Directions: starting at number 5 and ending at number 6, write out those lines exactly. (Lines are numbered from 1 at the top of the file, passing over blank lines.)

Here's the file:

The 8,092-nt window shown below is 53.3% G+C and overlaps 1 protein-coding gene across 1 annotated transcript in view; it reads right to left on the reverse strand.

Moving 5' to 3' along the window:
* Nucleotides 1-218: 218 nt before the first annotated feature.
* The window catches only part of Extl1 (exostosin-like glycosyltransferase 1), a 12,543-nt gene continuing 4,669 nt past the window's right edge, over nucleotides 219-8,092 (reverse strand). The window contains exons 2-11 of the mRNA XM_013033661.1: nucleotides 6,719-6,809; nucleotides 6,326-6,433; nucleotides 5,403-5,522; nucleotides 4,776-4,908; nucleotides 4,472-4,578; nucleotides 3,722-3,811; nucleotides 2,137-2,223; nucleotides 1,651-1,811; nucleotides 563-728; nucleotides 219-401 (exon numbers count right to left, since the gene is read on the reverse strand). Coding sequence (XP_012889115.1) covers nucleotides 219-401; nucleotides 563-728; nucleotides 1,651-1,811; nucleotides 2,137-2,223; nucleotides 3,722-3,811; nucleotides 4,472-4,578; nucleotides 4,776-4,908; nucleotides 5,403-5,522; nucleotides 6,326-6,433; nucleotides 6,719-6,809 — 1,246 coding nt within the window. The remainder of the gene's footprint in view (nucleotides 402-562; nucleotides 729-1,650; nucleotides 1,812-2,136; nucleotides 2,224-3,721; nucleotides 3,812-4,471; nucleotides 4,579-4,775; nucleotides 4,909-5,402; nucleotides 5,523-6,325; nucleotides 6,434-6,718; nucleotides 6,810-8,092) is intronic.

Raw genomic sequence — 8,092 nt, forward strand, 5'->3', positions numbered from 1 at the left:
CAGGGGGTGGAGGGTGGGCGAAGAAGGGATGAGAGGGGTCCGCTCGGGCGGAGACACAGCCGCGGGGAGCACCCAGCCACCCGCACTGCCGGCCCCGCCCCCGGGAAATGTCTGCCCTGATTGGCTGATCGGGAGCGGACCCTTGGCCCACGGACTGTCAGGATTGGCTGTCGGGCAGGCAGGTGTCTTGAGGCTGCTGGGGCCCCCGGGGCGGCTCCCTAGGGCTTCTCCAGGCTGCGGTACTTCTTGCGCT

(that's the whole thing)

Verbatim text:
Raw genomic sequence — 8,092 nt, forward strand, 5'->3', positions numbered from 1 at the left:
CAGGGGGTGGAGGGTGGGCGAAGAAGGGATGAGAGGGGTCCGCTCGGGCGGAGACACAGCCGCGGGGAGCACCCAGCCACCCGCACTGCCGGCCCCGCCCCCGGGAAATGTCTGCCCTGATTGGCTGATCGGGAGCGGACCCTTGGCCCACGGACTGTCAGGATTGGCTGTCGGGCAGGCAGGTGTCTTGAGGCTGCTGGGGCCCCCGGGGCGGCTCCCTAGGGCTTCTCCAGGCTGCGGTACTTCTTGCGCT